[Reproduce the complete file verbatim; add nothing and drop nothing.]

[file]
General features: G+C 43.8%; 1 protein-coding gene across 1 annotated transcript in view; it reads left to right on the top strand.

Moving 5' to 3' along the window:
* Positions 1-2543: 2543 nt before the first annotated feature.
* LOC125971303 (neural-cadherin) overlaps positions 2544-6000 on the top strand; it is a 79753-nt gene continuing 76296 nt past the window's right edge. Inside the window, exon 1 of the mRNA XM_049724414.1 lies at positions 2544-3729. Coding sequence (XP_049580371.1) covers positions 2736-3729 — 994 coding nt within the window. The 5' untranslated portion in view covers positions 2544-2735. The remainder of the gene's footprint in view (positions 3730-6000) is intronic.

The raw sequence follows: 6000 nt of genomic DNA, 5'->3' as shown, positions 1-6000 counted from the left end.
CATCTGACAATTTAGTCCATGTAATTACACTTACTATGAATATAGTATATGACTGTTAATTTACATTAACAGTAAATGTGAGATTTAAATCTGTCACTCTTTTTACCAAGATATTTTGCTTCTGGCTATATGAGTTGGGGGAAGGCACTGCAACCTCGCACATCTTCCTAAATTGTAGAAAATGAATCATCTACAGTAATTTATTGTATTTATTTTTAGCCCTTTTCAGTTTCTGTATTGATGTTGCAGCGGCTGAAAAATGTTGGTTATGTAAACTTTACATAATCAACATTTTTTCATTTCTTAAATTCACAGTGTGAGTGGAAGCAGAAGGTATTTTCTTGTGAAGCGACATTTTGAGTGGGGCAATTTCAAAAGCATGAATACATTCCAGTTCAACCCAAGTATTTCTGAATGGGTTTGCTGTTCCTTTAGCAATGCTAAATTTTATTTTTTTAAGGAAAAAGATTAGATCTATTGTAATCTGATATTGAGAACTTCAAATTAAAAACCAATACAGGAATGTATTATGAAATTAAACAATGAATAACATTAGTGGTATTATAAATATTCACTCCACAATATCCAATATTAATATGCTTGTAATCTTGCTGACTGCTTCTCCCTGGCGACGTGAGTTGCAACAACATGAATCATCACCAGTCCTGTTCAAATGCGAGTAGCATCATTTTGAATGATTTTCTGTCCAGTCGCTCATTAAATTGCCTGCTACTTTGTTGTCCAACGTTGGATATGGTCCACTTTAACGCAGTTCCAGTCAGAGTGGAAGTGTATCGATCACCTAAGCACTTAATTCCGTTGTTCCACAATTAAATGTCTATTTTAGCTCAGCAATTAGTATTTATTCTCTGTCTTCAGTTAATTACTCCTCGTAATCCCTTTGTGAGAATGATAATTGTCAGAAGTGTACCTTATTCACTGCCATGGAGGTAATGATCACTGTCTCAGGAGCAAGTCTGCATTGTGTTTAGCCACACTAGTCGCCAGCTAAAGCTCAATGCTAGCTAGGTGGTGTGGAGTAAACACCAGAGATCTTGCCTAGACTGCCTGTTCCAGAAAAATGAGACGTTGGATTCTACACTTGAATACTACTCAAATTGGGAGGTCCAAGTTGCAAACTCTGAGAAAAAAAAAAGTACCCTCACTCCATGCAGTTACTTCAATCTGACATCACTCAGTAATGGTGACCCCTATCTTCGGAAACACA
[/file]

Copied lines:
General features: G+C 43.8%; 1 protein-coding gene across 1 annotated transcript in view; it reads left to right on the top strand.

Moving 5' to 3' along the window:
* Positions 1-2543: 2543 nt before the first annotated feature.
* LOC125971303 (neural-cadherin) overlaps positions 2544-6000 on the top strand; it is a 79753-nt gene continuing 76296 nt past the window's right edge. Inside the window, exon 1 of the mRNA XM_049724414.1 lies at positions 2544-3729. Coding sequence (XP_049580371.1) covers positions 2736-3729 — 994 coding nt within the window. The 5' untranslated portion in view covers positions 2544-2735. The remainder of the gene's footprint in view (positions 3730-6000) is intronic.

The raw sequence follows: 6000 nt of genomic DNA, 5'->3' as shown, positions 1-6000 counted from the left end.
CATCTGACAATTTAGTCCATGTAATTACACTTACTATGAATATAGTATATGACTGTTAATTTACATTAACAGTAAATGTGAGATTTAAATCTGTCACTCTTTTTACCAAGATATTTTGCTTCTGGCTATATGAGTTGGGGGAAGGCACTGCAACCTCGCACATCTTCCTAAATTGTAGAAAATGAATCATCTACAGTAATTTATTGTATTTATTTTTAGCCCTTTTCAGTTTCTGTATTGATGTTGCAGCGGCTGAAAAATGTTGGTTATGTAAACTTTACATAATCAACATTTTTTCATTTCTTAAATTCACAGTGTGAGTGGAAGCAGAAGGTATTTTCTTGTGAAGCGACATTTTGAGTGGGGCAATTTCAAAAGCATGAATACATTCCAGTTCAACCCAAGTATTTCTGAATGGGTTTGCTGTTCCTTTAGCAATGCTAAATTTTATTTTTTTAAGGAAAAAGATTAGATCTATTGTAATCTGATATTGAGAACTTCAAATTAAAAACCAATACAGGAATGTATTATGAAATTAAACAATGAATAACATTAGTGGTATTATAAATATTCACTCCACAATATCCAATATTAATATGCTTGTAATCTTGCTGACTGCTTCTCCCTGGCGACGTGAGTTGCAACAACATGAATCATCACCAGTCCTGTTCAAATGCGAGTAGCATCATTTTGAATGATTTTCTGTCCAGTCGCTCATTAAATTGCCTGCTACTTTGTTGTCCAACGTTGGATATGGTCCACTTTAACGCAGTTCCAGTCAGAGTGGAAGTGTATCGATCACCTAAGCACTTAATTCCGTTGTTCCACAATTAAATGTCTATTTTAGCTCAGCAATTAGTATTTATTCTCTGTCTTCAGTTAATTACTCCTCGTAATCCCTTTGTGAGAATGATAATTGTCAGAAGTGTACCTTATTCACTGCCATGGAGGTAATGATCACTGTCTCAGGAGCAAGTCTGCATTGTGTTTAGCCACACTAGTCGCCAGCTAAAGCTCAATGCTAGCTAGGTGGTGTGGAGTAAACACCAGAGATCTTGCCTAGACTGCCTGTTCCAGAAAAATGAGACGTTGGATTCTACACTTGAATACTACTCAAATTGGGAGGTCCAAGTTGCAAACTCTGAGAAAAAAAAAAGTACCCTCACTCCATGCAGTTACTTCAATCTGACATCACTCAGTAATGGTGACCCCTATCTTCGGAAACACA